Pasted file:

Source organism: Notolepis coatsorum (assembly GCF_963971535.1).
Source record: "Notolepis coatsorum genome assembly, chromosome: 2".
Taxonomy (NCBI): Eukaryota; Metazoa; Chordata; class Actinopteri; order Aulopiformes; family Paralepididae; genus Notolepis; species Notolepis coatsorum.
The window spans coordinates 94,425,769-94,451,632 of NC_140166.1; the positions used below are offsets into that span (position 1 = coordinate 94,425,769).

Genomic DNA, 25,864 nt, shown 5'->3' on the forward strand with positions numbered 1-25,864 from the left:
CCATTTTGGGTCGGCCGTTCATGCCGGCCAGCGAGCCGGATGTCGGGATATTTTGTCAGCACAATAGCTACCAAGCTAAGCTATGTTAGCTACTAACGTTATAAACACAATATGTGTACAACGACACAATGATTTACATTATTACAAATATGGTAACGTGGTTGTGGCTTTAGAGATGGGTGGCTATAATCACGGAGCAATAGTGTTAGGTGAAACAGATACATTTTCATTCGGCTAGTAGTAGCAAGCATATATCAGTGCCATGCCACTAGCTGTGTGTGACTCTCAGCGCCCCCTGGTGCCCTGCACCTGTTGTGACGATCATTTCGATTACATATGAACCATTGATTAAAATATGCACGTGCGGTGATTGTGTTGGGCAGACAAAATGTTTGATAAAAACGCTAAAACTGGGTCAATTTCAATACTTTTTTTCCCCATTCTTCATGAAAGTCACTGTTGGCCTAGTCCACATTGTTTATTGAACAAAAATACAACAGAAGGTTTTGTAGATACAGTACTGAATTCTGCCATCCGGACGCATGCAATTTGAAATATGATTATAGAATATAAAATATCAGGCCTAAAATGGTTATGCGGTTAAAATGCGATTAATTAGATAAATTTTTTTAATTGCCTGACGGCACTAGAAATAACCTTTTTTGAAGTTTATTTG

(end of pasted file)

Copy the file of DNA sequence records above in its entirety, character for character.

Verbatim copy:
Source organism: Notolepis coatsorum (assembly GCF_963971535.1).
Source record: "Notolepis coatsorum genome assembly, chromosome: 2".
Taxonomy (NCBI): Eukaryota; Metazoa; Chordata; class Actinopteri; order Aulopiformes; family Paralepididae; genus Notolepis; species Notolepis coatsorum.
The window spans coordinates 94,425,769-94,451,632 of NC_140166.1; the positions used below are offsets into that span (position 1 = coordinate 94,425,769).

Genomic DNA, 25,864 nt, shown 5'->3' on the forward strand with positions numbered 1-25,864 from the left:
CCATTTTGGGTCGGCCGTTCATGCCGGCCAGCGAGCCGGATGTCGGGATATTTTGTCAGCACAATAGCTACCAAGCTAAGCTATGTTAGCTACTAACGTTATAAACACAATATGTGTACAACGACACAATGATTTACATTATTACAAATATGGTAACGTGGTTGTGGCTTTAGAGATGGGTGGCTATAATCACGGAGCAATAGTGTTAGGTGAAACAGATACATTTTCATTCGGCTAGTAGTAGCAAGCATATATCAGTGCCATGCCACTAGCTGTGTGTGACTCTCAGCGCCCCCTGGTGCCCTGCACCTGTTGTGACGATCATTTCGATTACATATGAACCATTGATTAAAATATGCACGTGCGGTGATTGTGTTGGGCAGACAAAATGTTTGATAAAAACGCTAAAACTGGGTCAATTTCAATACTTTTTTTCCCCATTCTTCATGAAAGTCACTGTTGGCCTAGTCCACATTGTTTATTGAACAAAAATACAACAGAAGGTTTTGTAGATACAGTACTGAATTCTGCCATCCGGACGCATGCAATTTGAAATATGATTATAGAATATAAAATATCAGGCCTAAAATGGTTATGCGGTTAAAATGCGATTAATTAGATAAATTTTTTTAATTGCCTGACGGCACTAGAAATAACCTTTTTTGAAGTTTATTTG